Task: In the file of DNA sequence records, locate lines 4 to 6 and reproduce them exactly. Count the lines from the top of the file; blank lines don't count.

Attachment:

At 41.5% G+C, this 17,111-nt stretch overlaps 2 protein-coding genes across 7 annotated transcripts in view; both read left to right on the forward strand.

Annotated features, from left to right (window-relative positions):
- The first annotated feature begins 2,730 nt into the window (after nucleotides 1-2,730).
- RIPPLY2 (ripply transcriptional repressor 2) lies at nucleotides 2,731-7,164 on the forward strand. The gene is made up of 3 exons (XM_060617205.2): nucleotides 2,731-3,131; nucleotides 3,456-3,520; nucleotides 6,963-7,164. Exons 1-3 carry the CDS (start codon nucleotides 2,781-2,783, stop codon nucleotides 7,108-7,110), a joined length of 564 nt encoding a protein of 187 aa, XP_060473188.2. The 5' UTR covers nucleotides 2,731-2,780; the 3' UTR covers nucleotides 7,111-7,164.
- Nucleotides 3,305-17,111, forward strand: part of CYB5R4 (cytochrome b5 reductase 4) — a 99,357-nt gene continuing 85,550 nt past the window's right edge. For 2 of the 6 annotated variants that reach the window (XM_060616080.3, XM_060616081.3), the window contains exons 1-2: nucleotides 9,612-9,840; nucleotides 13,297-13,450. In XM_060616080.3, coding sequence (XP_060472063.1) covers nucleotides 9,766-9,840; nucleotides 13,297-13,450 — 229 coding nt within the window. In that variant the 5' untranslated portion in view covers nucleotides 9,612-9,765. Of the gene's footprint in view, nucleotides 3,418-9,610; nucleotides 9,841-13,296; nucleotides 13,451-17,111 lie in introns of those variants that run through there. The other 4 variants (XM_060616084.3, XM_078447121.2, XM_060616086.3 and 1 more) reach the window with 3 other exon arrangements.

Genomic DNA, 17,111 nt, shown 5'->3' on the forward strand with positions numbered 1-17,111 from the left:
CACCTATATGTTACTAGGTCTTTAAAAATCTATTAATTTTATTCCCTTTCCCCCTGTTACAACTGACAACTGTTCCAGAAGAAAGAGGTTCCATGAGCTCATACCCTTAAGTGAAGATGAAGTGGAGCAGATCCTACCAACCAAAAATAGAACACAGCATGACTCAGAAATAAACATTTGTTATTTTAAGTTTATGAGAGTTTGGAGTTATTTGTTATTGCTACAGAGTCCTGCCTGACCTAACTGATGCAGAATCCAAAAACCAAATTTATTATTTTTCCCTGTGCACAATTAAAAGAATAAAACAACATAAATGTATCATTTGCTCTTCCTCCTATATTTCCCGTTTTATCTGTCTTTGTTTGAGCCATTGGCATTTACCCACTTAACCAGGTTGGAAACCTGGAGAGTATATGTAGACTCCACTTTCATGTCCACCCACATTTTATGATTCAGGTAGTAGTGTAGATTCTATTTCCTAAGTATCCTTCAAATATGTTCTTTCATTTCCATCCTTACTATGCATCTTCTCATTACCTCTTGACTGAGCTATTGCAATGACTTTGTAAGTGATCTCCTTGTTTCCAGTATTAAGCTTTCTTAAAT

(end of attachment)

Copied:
- RIPPLY2 (ripply transcriptional repressor 2) lies at nucleotides 2,731-7,164 on the forward strand. The gene is made up of 3 exons (XM_060617205.2): nucleotides 2,731-3,131; nucleotides 3,456-3,520; nucleotides 6,963-7,164. Exons 1-3 carry the CDS (start codon nucleotides 2,781-2,783, stop codon nucleotides 7,108-7,110), a joined length of 564 nt encoding a protein of 187 aa, XP_060473188.2. The 5' UTR covers nucleotides 2,731-2,780; the 3' UTR covers nucleotides 7,111-7,164.
- Nucleotides 3,305-17,111, forward strand: part of CYB5R4 (cytochrome b5 reductase 4) — a 99,357-nt gene continuing 85,550 nt past the window's right edge. For 2 of the 6 annotated variants that reach the window (XM_060616080.3, XM_060616081.3), the window contains exons 1-2: nucleotides 9,612-9,840; nucleotides 13,297-13,450. In XM_060616080.3, coding sequence (XP_060472063.1) covers nucleotides 9,766-9,840; nucleotides 13,297-13,450 — 229 coding nt within the window. In that variant the 5' untranslated portion in view covers nucleotides 9,612-9,765. Of the gene's footprint in view, nucleotides 3,418-9,610; nucleotides 9,841-13,296; nucleotides 13,451-17,111 lie in introns of those variants that run through there. The other 4 variants (XM_060616084.3, XM_078447121.2, XM_060616086.3 and 1 more) reach the window with 3 other exon arrangements.

Genomic DNA, 17,111 nt, shown 5'->3' on the forward strand with positions numbered 1-17,111 from the left: